Walking towards the Douro River through the streets of Porto, suddenly we find the Plaza / Garden in honor of “Don Henrique de Avis y Lancaster”, son of Porto and better known as the Navigator. “Don Henrique” was the promoter of Portuguese policy for maritime explorations along the African coasts and the Atlantic Ocean; the era of Portuguese discoveries. In the center of this garden, a statue of the “Infante”, a work by Tomás Costa from 1894.
The Archbishop of Braga, Don Fray Agostinho de Jesus wanted to have a decent place to be buried. As a result, he ordered the construction of the Church of “Pópulo” in 1596 together with its Convent, destined for the religious order, the “Eremitas do San Agustín”. The name of the Church is derived from the Church of “Sanctae Mariae de Populo” in Rome, of great importance for the Order of Saint Augustine.
After strolling through the Jardim do Infante Dom Henrique, in Porto, Portugal, we headed towards the Igreja de São Francisco crossing the Rua de Ferreira Borges. As we climbed the stairs we could see the baroque facade of the Church with a rose window on the top and over the entrance a statue of Saint Francis. It was built between the seventeenth and eighteenth centuries.
The “Igreja da Ordem Terceira de São Francisco”, commonly known as the “Igreja dos Terceiros” in Braga, Portugal, is a small church very close to the Arcade and the Braga Tower on “Largo São Francisco”.
Strolling along the “Avenida dos Aliados” and the “Praças da Liberdade” and “do Municipio” and just behind the City Hall of Porto, we find the Church of “Trindade” or Trinity Church. The temple is part of the complex of the “Ordem da Trinidade” that includes a Hospital.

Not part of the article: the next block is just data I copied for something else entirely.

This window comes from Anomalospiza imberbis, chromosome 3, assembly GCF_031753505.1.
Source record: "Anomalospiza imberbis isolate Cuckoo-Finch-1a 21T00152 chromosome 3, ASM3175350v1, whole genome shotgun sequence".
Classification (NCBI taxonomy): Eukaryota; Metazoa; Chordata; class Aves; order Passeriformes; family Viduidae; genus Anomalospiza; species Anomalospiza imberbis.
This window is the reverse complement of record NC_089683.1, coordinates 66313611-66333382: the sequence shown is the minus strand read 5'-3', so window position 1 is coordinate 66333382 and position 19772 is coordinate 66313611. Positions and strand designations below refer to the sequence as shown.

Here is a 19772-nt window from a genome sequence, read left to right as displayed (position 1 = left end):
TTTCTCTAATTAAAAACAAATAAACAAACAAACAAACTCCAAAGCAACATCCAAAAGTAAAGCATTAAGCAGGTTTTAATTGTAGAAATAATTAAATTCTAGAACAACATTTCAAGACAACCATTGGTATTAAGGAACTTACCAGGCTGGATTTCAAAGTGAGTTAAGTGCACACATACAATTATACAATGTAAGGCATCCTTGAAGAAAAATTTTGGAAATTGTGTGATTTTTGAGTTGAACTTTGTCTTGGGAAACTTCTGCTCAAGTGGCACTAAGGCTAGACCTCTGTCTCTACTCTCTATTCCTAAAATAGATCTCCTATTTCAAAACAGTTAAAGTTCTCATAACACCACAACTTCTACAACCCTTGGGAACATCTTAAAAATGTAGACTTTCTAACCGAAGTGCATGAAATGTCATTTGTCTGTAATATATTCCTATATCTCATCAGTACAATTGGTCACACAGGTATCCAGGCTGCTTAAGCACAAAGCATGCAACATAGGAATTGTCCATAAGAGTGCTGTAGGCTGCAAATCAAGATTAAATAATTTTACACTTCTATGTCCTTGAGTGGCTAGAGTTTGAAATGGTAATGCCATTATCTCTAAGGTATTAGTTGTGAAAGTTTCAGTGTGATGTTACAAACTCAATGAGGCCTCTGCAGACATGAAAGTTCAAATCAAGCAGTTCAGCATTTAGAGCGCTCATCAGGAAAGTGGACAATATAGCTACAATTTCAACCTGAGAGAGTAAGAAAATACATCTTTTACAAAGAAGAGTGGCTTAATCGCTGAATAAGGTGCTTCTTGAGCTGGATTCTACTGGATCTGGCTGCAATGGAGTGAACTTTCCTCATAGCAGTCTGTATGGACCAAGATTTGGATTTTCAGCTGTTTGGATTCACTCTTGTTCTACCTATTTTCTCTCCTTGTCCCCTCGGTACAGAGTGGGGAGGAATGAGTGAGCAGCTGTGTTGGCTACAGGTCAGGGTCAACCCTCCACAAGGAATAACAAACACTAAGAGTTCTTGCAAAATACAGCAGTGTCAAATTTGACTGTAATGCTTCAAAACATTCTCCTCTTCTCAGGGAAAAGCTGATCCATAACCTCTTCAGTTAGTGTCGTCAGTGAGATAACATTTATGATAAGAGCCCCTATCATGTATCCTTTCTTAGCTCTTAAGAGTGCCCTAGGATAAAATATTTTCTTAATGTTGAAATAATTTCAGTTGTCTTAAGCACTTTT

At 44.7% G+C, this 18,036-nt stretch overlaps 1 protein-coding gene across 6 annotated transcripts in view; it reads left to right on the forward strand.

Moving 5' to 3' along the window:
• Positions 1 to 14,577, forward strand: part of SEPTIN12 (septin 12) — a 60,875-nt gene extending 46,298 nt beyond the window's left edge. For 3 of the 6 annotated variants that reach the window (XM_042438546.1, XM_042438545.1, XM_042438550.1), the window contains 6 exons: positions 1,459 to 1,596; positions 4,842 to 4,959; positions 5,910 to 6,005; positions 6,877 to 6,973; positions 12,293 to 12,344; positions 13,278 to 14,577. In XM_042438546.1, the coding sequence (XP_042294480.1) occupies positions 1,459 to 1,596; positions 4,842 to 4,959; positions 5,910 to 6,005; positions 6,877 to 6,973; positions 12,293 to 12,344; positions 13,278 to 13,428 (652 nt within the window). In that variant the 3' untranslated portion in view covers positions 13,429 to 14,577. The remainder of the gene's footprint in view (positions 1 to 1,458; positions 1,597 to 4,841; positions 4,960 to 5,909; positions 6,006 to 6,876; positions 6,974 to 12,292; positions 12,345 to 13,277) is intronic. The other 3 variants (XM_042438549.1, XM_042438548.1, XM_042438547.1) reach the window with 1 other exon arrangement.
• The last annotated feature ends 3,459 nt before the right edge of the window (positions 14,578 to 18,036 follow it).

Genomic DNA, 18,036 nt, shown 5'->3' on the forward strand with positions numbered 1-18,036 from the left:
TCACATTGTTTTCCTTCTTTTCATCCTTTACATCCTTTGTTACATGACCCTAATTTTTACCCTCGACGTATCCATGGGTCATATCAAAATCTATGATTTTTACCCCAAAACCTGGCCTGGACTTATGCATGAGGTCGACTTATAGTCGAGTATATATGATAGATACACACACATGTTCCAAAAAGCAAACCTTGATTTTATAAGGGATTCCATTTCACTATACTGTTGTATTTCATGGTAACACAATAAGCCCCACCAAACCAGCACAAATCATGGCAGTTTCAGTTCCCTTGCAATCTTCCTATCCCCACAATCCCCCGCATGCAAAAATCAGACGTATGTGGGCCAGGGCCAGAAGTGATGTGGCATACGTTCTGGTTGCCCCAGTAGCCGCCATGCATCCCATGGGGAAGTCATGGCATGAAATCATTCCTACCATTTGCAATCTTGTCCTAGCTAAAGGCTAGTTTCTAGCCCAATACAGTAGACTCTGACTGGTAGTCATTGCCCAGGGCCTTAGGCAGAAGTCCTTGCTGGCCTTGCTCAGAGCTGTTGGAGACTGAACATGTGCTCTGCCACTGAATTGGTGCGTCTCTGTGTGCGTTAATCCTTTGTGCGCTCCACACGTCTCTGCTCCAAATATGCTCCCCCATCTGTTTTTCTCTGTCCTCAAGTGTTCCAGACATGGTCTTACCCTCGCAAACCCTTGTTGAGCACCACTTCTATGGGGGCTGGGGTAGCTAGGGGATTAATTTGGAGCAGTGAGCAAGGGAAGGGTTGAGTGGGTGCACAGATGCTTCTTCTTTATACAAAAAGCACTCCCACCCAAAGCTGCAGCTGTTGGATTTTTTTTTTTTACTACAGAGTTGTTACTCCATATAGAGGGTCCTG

Facing the “Praça da República” in the city of the Knights Templar, Thomar, Portugal, we find the “Igreja do São João Baptista” (Church of Saint John the Baptist). It is a late Gothic temple whose date of foundation is unknown. There is documentary evidence that under the reign of Manuel I in the fifteenth century it was subject to a reconstruction.
At the top of the highest hill in the “Alfama” ward, you will find what from the 12th century is known as the “Castelo de São Jorge” or “Castillo de San Jorge”. The castle has eleven towers and its construction of the mid-eleventh century is attributed to the Muslims, with the purpose of defending the “Alcazaba” or citadel.
The Cathedral of Santa Maria or “Igreja Primacial de Braga” is mostly known as the “Se de Braga”. It is recognized as the first Portuguese cathedral. However, in 1139 it is when this distinction is granted, when the new country of Portugal was created.
A few steps from the Cathedral of Lisbon, going up the “Largo da Se” in the Alfama ward, to the left is a Baroque temple from the 18th century. This is the Church of “San Antonio”, built in 1787 on what is alleged was the birthplace of the Saint Anthony. Although,the history of the building itself is much older.
In the São Martinho Ward rises the “Palácio da Vila” better known as the National Palace of Sintra, Portugal. It was originally an urban palace of the sixteenth century and today has become one of the most iconic buildings of Sintra.